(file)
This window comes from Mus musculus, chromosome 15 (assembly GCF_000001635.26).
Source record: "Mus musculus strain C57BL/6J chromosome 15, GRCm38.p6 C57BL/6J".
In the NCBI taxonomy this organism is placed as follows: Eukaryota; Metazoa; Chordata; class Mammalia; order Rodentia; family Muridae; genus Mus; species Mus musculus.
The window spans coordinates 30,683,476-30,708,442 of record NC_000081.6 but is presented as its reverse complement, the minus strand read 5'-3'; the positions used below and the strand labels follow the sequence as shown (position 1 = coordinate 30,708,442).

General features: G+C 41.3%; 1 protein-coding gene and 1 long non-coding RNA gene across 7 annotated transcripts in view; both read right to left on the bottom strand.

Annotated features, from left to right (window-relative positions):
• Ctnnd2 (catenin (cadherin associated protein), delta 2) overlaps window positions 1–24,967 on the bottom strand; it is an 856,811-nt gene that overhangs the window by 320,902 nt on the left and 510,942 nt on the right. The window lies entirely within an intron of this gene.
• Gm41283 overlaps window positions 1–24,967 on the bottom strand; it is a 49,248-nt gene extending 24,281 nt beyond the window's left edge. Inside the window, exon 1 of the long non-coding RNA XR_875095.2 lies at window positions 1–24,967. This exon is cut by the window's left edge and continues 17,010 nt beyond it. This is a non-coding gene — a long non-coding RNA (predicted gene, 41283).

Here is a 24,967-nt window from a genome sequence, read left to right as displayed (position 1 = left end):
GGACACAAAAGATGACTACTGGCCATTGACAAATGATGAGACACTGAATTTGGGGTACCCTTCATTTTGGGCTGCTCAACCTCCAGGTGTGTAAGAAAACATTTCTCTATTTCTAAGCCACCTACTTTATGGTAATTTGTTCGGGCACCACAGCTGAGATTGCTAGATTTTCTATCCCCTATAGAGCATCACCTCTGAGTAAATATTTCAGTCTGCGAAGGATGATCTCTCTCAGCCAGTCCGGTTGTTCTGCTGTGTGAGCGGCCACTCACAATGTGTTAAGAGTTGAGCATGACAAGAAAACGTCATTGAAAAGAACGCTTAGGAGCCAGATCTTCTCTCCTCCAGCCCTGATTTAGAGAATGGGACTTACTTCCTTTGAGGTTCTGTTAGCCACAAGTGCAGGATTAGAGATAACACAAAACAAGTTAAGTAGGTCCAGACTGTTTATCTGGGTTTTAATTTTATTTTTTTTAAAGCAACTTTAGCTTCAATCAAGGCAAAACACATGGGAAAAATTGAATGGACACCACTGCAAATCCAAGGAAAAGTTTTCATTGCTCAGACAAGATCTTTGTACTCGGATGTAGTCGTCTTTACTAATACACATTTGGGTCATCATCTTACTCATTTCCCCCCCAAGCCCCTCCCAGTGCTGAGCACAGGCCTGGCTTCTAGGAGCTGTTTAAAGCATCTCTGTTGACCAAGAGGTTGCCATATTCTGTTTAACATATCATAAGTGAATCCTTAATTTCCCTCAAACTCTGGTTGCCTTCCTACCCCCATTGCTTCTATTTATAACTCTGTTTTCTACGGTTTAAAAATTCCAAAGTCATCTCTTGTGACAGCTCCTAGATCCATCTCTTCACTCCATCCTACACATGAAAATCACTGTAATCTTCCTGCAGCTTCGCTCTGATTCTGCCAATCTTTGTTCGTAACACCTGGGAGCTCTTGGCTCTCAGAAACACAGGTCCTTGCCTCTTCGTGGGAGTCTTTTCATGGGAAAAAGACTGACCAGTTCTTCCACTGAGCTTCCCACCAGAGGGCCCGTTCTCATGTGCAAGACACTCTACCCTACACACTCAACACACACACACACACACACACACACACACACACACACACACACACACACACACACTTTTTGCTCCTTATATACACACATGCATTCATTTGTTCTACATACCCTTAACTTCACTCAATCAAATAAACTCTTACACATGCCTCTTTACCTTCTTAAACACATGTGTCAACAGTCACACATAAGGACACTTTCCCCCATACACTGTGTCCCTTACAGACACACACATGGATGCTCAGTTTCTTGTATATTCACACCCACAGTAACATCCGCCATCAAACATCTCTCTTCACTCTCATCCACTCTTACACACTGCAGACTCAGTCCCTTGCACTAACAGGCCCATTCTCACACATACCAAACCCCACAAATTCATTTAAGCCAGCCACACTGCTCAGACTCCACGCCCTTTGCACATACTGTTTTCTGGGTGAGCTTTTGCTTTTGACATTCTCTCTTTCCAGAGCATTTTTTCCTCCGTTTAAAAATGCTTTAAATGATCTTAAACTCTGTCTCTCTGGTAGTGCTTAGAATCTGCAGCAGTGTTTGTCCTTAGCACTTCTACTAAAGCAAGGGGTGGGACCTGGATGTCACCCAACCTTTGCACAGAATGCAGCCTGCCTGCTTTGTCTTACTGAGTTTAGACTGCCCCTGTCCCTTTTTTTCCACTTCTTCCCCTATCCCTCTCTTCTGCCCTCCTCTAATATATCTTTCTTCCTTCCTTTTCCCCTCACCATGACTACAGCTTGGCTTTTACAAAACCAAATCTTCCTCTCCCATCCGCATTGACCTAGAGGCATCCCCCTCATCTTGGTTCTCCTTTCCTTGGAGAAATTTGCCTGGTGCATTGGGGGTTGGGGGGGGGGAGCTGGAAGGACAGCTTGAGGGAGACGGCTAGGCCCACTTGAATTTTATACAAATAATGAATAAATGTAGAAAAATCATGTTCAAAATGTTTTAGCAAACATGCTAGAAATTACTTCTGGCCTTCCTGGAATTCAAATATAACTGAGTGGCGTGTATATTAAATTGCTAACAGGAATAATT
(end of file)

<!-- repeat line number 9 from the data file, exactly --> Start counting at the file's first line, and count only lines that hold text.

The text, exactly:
Here is a 24,967-nt window from a genome sequence, read left to right as displayed (position 1 = left end):